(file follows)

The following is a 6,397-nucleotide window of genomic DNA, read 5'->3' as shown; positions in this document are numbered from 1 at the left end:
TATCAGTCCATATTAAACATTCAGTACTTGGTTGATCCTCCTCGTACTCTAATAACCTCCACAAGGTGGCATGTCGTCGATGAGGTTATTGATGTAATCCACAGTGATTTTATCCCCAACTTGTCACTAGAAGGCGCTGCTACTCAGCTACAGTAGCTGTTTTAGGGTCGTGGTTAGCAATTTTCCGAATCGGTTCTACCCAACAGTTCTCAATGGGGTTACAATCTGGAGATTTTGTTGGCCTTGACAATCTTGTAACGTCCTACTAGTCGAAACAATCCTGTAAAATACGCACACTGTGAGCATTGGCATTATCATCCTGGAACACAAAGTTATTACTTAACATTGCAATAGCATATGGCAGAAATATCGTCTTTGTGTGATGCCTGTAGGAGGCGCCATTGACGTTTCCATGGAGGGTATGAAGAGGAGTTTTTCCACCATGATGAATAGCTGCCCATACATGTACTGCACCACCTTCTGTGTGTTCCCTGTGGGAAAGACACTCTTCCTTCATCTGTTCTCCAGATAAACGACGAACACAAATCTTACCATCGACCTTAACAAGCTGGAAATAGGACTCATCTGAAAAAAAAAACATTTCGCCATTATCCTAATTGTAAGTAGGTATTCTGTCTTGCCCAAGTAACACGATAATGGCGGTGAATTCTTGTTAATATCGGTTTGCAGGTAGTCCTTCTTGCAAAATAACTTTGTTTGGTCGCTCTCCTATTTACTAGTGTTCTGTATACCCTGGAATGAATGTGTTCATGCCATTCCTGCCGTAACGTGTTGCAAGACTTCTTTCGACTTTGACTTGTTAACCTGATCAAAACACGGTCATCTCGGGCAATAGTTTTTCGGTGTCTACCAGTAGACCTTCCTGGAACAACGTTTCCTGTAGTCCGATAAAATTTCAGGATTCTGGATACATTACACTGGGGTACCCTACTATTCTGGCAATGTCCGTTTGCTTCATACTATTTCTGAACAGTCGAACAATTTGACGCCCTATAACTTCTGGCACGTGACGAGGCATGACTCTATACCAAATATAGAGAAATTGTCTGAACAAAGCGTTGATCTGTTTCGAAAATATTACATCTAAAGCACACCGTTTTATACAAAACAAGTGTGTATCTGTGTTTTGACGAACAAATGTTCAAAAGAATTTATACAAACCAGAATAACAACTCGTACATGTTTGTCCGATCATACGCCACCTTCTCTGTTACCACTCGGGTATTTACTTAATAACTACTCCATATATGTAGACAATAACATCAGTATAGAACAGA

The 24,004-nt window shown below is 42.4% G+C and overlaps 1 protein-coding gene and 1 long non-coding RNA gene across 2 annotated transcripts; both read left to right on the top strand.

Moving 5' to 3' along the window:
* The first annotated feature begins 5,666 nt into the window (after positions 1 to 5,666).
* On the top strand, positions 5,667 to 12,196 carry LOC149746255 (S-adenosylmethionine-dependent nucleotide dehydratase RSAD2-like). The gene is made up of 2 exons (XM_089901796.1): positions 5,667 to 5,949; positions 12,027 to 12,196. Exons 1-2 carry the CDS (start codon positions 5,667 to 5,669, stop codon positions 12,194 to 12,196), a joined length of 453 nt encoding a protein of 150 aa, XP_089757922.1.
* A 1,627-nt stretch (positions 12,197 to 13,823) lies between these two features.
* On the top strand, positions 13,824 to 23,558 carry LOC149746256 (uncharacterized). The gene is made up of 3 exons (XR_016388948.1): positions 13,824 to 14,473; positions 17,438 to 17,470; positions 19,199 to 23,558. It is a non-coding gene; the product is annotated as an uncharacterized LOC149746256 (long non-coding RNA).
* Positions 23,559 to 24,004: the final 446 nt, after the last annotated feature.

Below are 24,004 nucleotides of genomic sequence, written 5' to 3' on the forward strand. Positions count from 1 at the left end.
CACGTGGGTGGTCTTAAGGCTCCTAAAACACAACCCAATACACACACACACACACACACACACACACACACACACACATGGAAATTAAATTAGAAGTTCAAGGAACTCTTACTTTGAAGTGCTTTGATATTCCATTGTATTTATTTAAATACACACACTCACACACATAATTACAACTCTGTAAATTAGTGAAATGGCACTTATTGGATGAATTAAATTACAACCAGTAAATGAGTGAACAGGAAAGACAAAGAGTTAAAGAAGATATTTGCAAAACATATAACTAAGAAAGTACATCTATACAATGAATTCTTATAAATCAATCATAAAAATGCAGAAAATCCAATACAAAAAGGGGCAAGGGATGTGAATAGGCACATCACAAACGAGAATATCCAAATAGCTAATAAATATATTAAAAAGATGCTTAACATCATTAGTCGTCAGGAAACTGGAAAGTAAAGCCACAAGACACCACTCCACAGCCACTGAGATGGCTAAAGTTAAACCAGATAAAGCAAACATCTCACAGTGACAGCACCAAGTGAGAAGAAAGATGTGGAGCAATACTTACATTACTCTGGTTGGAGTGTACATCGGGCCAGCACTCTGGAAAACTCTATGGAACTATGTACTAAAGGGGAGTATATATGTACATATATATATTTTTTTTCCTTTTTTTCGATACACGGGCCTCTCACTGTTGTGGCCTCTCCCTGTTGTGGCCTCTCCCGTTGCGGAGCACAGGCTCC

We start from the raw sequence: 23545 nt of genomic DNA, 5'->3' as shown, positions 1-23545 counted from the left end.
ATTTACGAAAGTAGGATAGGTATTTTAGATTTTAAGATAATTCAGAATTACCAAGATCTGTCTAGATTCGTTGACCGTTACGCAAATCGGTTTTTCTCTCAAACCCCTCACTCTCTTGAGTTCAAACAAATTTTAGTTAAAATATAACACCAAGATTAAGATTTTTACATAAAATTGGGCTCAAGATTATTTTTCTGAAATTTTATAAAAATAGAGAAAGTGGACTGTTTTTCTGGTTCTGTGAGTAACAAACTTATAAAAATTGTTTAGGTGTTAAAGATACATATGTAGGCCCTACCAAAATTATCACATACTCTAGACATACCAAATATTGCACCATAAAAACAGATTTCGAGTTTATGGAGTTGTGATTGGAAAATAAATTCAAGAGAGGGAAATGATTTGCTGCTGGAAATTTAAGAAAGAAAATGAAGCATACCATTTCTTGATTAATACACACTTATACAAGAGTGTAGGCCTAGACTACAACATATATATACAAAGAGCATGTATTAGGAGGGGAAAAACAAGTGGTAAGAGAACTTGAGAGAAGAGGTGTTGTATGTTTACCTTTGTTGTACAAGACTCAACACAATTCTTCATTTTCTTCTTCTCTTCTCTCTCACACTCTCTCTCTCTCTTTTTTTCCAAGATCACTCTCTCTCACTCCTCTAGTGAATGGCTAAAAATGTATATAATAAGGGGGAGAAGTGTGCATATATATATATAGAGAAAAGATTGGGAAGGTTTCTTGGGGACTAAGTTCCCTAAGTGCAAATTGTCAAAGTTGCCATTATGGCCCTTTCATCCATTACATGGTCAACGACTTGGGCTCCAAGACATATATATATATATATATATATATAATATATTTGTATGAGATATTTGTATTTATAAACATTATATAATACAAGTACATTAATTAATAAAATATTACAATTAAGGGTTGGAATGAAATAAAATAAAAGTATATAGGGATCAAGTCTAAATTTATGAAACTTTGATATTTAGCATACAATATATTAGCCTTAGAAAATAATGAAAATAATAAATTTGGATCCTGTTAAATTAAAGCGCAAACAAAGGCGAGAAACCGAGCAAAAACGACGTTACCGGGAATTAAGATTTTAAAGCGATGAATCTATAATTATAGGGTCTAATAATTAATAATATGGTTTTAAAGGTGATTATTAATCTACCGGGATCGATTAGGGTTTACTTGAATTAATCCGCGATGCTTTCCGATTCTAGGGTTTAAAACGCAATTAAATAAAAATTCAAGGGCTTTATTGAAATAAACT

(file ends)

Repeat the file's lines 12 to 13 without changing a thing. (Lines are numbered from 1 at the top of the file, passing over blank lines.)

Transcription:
We start from the raw sequence: 23545 nt of genomic DNA, 5'->3' as shown, positions 1-23545 counted from the left end.
ATTTACGAAAGTAGGATAGGTATTTTAGATTTTAAGATAATTCAGAATTACCAAGATCTGTCTAGATTCGTTGACCGTTACGCAAATCGGTTTTTCTCTCAAACCCCTCACTCTCTTGAGTTCAAACAAATTTTAGTTAAAATATAACACCAAGATTAAGATTTTTACATAAAATTGGGCTCAAGATTATTTTTCTGAAATTTTATAAAAATAGAGAAAGTGGACTGTTTTTCTGGTTCTGTGAGTAACAAACTTATAAAAATTGTTTAGGTGTTAAAGATACATATGTAGGCCCTACCAAAATTATCACATACTCTAGACATACCAAATATTGCACCATAAAAACAGATTTCGAGTTTATGGAGTTGTGATTGGAAAATAAATTCAAGAGAGGGAAATGATTTGCTGCTGGAAATTTAAGAAAGAAAATGAAGCATACCATTTCTTGATTAATACACACTTATACAAGAGTGTAGGCCTAGACTACAACATATATATACAAAGAGCATGTATTAGGAGGGGAAAAACAAGTGGTAAGAGAACTTGAGAGAAGAGGTGTTGTATGTTTACCTTTGTTGTACAAGACTCAACACAATTCTTCATTTTCTTCTTCTCTTCTCTCTCACACTCTCTCTCTCTCTTTTTTTCCAAGATCACTCTCTCTCACTCCTCTAGTGAATGGCTAAAAATGTATATAATAAGGGGGAGAAGTGTGCATATATATATATAGAGAAAAGATTGGGAAGGTTTCTTGGGGACTAAGTTCCCTAAGTGCAAATTGTCAAAGTTGCCATTATGGCCCTTTCATCCATTACATGGTCAACGACTTGGGCTCCAAGACATATATATATATATATATATATATAATATATTTGTATGAGATATTTGTATTTATAAACATTATATAATACAAGTACATTAATTAATAAAATATTACAATTAAGGGTTGGAATGAAATAAAATAAAAGTATATAGGGATCAAGTCTAAATTTATGAAACTTTGATATTTAGCATACAATATATTAGCCTTAGAAAATAATGAAAATAATAAATTTGGATCCTGTTAAATTAAAGCGCAAACAAAGGCGAGAAACCGAGCAAAAACGACGTTACCGGGAATTAAGATTTTAAAGCGATGAATCTATAATTATAGGGTCTAATAATTAATAATATGGTTTTAAAGGTGATTATTAATCTACCGGGATCGATTAGGGTTTACTTGAATTAATCCGCGATGCTTTCCGATTCTAGGGTTTAAAACGCAATTAAATAAAAATTCAAGGGCTTTATTGAAATAAACT